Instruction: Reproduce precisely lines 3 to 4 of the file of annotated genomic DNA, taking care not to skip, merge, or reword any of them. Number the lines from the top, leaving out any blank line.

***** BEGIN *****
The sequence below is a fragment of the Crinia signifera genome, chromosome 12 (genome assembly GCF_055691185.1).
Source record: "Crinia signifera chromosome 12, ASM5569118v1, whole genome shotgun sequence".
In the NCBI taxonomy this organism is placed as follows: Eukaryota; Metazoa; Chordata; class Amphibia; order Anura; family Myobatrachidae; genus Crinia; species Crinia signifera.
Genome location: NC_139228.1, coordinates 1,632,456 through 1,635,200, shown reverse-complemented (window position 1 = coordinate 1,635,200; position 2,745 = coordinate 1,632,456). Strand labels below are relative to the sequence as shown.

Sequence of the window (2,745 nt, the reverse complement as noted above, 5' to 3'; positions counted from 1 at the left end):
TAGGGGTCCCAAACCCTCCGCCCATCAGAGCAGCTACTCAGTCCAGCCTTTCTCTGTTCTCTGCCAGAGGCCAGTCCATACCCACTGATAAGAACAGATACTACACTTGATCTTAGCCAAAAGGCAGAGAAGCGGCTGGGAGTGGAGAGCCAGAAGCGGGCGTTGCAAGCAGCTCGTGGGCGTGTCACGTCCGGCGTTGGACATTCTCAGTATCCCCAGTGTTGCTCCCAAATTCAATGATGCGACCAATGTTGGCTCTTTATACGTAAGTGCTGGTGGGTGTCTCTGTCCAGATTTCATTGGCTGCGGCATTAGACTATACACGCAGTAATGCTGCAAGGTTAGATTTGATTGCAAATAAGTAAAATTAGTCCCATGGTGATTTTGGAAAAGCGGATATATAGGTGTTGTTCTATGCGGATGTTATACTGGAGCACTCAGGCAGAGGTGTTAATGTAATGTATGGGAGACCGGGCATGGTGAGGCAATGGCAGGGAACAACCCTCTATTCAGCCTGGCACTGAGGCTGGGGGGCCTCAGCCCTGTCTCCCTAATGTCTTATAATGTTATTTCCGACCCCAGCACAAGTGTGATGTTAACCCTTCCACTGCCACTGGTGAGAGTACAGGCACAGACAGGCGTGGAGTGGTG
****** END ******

In the NCBI taxonomy this organism is placed as follows: Eukaryota; Metazoa; Chordata; class Amphibia; order Anura; family Myobatrachidae; genus Crinia; species Crinia signifera.
Genome location: NC_139228.1, coordinates 1,632,456 through 1,635,200, shown reverse-complemented (window position 1 = coordinate 1,635,200; position 2,745 = coordinate 1,632,456). Strand labels below are relative to the sequence as shown.